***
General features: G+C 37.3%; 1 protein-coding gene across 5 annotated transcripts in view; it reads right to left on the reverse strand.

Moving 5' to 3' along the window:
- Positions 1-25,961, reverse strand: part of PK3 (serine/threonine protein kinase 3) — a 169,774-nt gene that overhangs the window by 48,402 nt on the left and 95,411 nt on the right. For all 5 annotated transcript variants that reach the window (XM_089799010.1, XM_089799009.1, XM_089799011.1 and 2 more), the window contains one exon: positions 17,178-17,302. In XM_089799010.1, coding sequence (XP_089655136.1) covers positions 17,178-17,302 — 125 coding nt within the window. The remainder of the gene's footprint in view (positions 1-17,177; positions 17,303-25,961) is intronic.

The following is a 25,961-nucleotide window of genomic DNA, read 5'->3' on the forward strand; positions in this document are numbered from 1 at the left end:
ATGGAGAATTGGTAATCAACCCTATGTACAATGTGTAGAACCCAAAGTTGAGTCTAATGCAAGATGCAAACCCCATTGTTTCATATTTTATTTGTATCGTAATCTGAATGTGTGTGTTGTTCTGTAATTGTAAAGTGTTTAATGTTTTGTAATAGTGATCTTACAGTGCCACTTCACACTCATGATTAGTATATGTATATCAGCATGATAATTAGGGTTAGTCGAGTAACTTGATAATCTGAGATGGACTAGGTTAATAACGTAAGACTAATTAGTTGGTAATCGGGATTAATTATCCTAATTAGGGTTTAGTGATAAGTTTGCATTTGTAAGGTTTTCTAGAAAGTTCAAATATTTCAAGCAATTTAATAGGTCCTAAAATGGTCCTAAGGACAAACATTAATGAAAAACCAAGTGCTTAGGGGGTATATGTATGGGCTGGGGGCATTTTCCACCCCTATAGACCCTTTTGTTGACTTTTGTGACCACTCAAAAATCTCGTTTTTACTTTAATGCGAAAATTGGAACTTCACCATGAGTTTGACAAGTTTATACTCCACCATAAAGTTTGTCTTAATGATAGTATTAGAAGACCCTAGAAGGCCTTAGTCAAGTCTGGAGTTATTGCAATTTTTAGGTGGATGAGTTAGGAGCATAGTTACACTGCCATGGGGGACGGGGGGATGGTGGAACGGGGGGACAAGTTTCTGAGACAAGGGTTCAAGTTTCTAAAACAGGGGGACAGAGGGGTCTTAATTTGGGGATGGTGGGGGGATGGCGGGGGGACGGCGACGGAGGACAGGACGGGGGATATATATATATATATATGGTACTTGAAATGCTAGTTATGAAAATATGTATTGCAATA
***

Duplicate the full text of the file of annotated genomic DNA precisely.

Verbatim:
General features: G+C 37.3%; 1 protein-coding gene across 5 annotated transcripts in view; it reads right to left on the reverse strand.

Moving 5' to 3' along the window:
- Positions 1-25,961, reverse strand: part of PK3 (serine/threonine protein kinase 3) — a 169,774-nt gene that overhangs the window by 48,402 nt on the left and 95,411 nt on the right. For all 5 annotated transcript variants that reach the window (XM_089799010.1, XM_089799009.1, XM_089799011.1 and 2 more), the window contains one exon: positions 17,178-17,302. In XM_089799010.1, coding sequence (XP_089655136.1) covers positions 17,178-17,302 — 125 coding nt within the window. The remainder of the gene's footprint in view (positions 1-17,177; positions 17,303-25,961) is intronic.

The following is a 25,961-nucleotide window of genomic DNA, read 5'->3' on the forward strand; positions in this document are numbered from 1 at the left end:
ATGGAGAATTGGTAATCAACCCTATGTACAATGTGTAGAACCCAAAGTTGAGTCTAATGCAAGATGCAAACCCCATTGTTTCATATTTTATTTGTATCGTAATCTGAATGTGTGTGTTGTTCTGTAATTGTAAAGTGTTTAATGTTTTGTAATAGTGATCTTACAGTGCCACTTCACACTCATGATTAGTATATGTATATCAGCATGATAATTAGGGTTAGTCGAGTAACTTGATAATCTGAGATGGACTAGGTTAATAACGTAAGACTAATTAGTTGGTAATCGGGATTAATTATCCTAATTAGGGTTTAGTGATAAGTTTGCATTTGTAAGGTTTTCTAGAAAGTTCAAATATTTCAAGCAATTTAATAGGTCCTAAAATGGTCCTAAGGACAAACATTAATGAAAAACCAAGTGCTTAGGGGGTATATGTATGGGCTGGGGGCATTTTCCACCCCTATAGACCCTTTTGTTGACTTTTGTGACCACTCAAAAATCTCGTTTTTACTTTAATGCGAAAATTGGAACTTCACCATGAGTTTGACAAGTTTATACTCCACCATAAAGTTTGTCTTAATGATAGTATTAGAAGACCCTAGAAGGCCTTAGTCAAGTCTGGAGTTATTGCAATTTTTAGGTGGATGAGTTAGGAGCATAGTTACACTGCCATGGGGGACGGGGGGATGGTGGAACGGGGGGACAAGTTTCTGAGACAAGGGTTCAAGTTTCTAAAACAGGGGGACAGAGGGGTCTTAATTTGGGGATGGTGGGGGGATGGCGGGGGGACGGCGACGGAGGACAGGACGGGGGATATATATATATATATATGGTACTTGAAATGCTAGTTATGAAAATATGTATTGCAATA